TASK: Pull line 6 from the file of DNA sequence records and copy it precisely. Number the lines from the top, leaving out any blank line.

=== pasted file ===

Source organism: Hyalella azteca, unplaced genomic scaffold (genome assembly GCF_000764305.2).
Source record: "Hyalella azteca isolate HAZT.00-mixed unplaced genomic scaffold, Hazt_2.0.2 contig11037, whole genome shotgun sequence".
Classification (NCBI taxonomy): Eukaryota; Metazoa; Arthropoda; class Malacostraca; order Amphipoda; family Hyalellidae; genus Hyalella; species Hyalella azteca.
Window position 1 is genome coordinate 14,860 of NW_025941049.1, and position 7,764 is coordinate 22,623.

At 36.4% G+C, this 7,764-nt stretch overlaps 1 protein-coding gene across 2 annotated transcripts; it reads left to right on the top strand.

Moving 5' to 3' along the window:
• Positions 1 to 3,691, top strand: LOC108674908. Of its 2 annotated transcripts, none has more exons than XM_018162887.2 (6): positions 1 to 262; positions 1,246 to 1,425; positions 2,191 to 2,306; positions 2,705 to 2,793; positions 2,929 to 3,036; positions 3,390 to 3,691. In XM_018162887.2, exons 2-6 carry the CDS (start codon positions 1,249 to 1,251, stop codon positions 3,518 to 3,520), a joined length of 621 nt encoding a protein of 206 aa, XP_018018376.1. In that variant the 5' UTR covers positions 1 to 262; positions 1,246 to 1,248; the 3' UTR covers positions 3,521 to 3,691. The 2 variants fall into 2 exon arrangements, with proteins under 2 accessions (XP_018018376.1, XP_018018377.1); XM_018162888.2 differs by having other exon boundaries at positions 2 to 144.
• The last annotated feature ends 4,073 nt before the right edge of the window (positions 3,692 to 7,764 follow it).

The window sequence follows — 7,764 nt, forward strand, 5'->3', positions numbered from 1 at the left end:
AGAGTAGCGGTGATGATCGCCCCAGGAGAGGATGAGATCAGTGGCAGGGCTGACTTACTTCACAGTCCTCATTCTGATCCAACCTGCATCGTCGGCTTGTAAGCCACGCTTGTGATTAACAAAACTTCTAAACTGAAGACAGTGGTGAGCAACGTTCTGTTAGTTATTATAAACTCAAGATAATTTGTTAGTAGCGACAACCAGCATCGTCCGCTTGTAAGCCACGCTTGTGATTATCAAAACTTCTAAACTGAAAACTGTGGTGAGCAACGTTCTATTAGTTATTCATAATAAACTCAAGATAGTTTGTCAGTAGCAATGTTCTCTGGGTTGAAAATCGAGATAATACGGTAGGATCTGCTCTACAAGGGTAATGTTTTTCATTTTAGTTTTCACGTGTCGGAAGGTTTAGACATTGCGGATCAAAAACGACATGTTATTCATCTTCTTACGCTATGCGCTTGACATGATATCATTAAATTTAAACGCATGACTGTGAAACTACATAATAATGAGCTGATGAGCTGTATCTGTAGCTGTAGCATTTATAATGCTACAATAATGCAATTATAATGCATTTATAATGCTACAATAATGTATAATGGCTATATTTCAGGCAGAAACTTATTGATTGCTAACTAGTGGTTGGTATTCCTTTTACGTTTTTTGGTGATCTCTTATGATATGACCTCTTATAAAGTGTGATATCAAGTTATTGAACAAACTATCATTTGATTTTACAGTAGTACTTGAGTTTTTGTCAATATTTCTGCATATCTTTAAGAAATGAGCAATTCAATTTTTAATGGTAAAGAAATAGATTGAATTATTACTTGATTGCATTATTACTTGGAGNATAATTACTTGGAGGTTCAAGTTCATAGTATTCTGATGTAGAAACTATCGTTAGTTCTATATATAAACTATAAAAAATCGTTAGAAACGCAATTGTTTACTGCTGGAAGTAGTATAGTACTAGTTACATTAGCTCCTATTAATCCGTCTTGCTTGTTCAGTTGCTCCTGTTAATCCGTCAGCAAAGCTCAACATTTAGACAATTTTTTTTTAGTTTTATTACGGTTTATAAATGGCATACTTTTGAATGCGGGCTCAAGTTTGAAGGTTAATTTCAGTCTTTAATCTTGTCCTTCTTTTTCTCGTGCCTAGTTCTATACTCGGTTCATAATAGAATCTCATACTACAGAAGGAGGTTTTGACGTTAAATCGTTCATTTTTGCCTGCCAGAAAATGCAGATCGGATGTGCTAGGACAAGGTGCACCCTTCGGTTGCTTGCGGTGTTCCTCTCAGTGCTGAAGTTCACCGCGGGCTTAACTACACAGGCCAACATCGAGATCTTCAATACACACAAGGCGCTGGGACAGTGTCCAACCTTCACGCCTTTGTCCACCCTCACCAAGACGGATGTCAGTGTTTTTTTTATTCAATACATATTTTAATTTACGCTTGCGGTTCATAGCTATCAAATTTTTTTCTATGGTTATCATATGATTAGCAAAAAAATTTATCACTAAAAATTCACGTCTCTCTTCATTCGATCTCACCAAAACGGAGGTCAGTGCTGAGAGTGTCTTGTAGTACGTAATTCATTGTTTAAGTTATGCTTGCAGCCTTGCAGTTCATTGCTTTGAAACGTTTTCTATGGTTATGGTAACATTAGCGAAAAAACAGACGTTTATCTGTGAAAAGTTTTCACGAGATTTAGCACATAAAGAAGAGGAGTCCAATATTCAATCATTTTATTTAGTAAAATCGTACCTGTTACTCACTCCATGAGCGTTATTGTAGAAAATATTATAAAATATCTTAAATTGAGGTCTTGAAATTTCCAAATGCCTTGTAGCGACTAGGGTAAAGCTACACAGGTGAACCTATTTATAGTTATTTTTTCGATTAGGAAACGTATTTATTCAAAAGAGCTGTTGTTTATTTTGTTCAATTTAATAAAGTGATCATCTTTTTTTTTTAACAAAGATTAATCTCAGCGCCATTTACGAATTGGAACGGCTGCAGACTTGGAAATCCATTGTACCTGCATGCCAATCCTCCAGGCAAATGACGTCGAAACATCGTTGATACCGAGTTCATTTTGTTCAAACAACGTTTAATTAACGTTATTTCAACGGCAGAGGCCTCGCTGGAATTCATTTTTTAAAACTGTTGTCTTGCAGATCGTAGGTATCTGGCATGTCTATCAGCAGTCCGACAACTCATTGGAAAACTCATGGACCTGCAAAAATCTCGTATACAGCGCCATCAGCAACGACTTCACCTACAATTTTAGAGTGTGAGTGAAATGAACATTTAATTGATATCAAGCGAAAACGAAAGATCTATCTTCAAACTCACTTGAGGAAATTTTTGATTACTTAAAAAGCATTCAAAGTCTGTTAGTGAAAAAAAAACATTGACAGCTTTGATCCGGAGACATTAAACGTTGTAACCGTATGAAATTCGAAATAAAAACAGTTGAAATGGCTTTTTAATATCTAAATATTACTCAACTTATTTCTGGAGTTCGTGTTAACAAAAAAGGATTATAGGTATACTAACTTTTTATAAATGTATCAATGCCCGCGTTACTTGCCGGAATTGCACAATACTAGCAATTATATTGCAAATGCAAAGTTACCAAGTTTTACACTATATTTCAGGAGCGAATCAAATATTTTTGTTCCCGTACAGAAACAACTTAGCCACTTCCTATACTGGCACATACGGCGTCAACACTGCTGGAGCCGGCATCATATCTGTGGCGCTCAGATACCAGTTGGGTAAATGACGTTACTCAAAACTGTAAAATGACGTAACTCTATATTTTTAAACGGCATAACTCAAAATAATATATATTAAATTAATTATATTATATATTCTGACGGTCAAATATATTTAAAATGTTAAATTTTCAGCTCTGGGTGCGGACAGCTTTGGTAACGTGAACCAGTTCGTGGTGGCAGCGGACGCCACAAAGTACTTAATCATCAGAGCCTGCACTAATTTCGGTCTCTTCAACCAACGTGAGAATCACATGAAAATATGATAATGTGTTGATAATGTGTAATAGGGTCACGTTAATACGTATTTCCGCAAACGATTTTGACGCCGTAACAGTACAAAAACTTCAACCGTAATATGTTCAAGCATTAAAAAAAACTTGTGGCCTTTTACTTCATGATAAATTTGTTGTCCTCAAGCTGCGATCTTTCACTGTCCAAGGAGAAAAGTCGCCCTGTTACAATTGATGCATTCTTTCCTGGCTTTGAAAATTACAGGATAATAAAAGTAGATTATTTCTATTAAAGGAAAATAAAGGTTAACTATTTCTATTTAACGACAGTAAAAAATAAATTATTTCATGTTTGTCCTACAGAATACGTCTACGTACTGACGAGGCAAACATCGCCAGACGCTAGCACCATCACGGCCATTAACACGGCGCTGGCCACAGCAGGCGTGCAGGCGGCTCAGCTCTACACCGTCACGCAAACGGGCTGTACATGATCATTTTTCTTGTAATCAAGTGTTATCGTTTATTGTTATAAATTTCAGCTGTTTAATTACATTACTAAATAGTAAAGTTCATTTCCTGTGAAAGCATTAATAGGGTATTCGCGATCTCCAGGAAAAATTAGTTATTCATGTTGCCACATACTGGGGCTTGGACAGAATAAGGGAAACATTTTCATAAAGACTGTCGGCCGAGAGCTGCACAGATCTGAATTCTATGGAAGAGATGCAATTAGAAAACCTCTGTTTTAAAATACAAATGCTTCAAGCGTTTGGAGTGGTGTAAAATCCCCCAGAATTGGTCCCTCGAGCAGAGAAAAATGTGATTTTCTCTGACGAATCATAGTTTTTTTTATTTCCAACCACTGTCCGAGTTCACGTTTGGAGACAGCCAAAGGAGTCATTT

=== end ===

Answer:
Moving 5' to 3' along the window: